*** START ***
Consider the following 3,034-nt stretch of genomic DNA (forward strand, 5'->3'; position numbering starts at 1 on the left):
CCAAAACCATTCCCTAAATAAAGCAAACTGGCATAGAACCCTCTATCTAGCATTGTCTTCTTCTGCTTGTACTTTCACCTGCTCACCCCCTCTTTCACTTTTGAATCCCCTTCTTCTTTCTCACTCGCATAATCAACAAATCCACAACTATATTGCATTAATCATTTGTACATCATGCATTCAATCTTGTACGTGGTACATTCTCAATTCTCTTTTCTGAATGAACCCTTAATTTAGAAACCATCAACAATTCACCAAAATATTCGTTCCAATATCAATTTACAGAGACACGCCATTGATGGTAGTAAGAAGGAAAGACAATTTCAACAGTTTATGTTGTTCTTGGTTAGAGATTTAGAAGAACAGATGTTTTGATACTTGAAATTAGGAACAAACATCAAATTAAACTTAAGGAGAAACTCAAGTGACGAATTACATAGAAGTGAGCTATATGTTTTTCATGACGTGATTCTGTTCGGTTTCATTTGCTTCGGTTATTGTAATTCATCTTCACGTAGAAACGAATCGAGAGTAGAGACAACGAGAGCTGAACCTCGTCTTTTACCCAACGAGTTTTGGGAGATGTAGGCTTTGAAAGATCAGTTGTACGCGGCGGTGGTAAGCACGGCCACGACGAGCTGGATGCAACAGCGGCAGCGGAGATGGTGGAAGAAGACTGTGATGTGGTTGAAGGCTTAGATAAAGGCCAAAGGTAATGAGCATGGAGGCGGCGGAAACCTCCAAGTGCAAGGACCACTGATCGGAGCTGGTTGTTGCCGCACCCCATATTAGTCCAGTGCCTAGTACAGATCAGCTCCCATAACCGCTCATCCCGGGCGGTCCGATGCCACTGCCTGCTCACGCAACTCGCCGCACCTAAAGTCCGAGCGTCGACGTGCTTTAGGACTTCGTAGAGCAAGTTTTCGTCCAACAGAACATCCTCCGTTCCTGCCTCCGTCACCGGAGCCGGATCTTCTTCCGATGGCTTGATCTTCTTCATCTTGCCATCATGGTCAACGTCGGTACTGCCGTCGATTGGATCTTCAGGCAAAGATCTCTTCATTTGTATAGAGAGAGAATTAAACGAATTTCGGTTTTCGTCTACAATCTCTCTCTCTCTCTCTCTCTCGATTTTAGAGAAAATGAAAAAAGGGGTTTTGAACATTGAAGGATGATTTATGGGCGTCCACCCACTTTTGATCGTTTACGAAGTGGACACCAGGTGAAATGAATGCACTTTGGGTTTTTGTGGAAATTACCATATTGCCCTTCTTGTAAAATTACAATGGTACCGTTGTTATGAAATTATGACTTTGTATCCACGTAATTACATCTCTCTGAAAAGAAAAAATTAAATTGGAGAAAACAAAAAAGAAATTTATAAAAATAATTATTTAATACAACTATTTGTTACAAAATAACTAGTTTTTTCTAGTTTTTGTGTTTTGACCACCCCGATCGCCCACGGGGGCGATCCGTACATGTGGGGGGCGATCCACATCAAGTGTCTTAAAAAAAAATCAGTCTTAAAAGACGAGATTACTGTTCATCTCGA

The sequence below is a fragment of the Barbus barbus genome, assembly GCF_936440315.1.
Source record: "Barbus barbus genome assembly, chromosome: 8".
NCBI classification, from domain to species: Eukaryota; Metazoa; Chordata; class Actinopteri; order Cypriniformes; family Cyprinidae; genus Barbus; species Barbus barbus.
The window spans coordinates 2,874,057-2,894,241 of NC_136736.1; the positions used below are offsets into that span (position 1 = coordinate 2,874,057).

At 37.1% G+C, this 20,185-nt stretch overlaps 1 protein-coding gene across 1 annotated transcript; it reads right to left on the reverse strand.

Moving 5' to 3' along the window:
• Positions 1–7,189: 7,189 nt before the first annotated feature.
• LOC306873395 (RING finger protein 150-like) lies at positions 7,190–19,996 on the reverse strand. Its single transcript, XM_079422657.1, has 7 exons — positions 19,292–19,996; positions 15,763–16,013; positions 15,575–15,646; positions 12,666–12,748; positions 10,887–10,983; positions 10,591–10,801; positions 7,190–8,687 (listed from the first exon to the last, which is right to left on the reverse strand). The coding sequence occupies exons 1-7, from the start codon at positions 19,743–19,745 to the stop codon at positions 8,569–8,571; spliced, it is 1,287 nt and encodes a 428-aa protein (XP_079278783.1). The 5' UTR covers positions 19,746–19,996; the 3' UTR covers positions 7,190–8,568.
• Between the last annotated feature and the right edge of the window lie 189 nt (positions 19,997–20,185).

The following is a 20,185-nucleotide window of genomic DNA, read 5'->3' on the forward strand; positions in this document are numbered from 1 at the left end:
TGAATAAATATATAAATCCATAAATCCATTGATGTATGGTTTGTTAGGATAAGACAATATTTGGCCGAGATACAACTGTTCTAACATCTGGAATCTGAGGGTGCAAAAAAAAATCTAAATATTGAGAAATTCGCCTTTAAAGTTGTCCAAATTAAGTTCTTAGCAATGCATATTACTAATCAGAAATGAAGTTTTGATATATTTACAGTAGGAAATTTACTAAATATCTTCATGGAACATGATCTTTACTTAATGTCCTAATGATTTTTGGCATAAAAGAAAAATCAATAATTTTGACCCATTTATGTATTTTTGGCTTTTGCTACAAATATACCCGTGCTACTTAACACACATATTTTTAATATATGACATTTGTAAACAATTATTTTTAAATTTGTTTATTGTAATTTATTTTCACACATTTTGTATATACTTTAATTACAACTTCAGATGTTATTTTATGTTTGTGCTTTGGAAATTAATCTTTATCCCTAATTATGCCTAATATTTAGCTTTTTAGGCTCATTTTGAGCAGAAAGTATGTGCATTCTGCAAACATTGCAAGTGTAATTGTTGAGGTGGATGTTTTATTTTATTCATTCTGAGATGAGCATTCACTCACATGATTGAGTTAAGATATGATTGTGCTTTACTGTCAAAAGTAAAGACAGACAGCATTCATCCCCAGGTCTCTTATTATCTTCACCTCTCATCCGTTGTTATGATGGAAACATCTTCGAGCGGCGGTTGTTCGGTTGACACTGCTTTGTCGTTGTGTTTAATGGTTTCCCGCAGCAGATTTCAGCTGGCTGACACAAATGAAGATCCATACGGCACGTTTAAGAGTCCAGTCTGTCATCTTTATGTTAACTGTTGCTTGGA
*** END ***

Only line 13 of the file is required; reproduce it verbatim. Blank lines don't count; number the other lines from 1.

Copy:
TGAATAAATATATAAATCCATAAATCCATTGATGTATGGTTTGTTAGGATAAGACAATATTTGGCCGAGATACAACTGTTCTAACATCTGGAATCTGAGGGTGCAAAAAAAAATCTAAATATTGAGAAATTCGCCTTTAAAGTTGTCCAAATTAAGTTCTTAGCAATGCATATTACTAATCAGAAATGAAGTTTTGATATATTTACAGTAGGAAATTTACTAAATATCTTCATGGAACATGATCTTTACTTAATGTCCTAATGATTTTTGGCATAAAAGAAAAATCAATAATTTTGACCCATTTATGTATTTTTGGCTTTTGCTACAAATATACCCGTGCTACTTAACACACATATTTTTAATATATGACATTTGTAAACAATTATTTTTAAATTTGTTTATTGTAATTTATTTTCACACATTTTGTATATACTTTAATTACAACTTCAGATGTTATTTTATGTTTGTGCTTTGGAAATTAATCTTTATCCCTAATTATGCCTAATATTTAGCTTTTTAGGCTCATTTTGAGCAGAAAGTATGTGCATTCTGCAAACATTGCAAGTGTAATTGTTGAGGTGGATGTTTTATTTTATTCATTCTGAGATGAGCATTCACTCACATGATTGAGTTAAGATATGATTGTGCTTTACTGTCAAAAGTAAAGACAGACAGCATTCATCCCCAGGTCTCTTATTATCTTCACCTCTCATCCGTTGTTATGATGGAAACATCTTCGAGCGGCGGTTGTTCGGTTGACACTGCTTTGTCGTTGTGTTTAATGGTTTCCCGCAGCAGATTTCAGCTGGCTGACACAAATGAAGATCCATACGGCACGTTTAAGAGTCCAGTCTGTCATCTTTATGTTAACTGTTGCTTGGA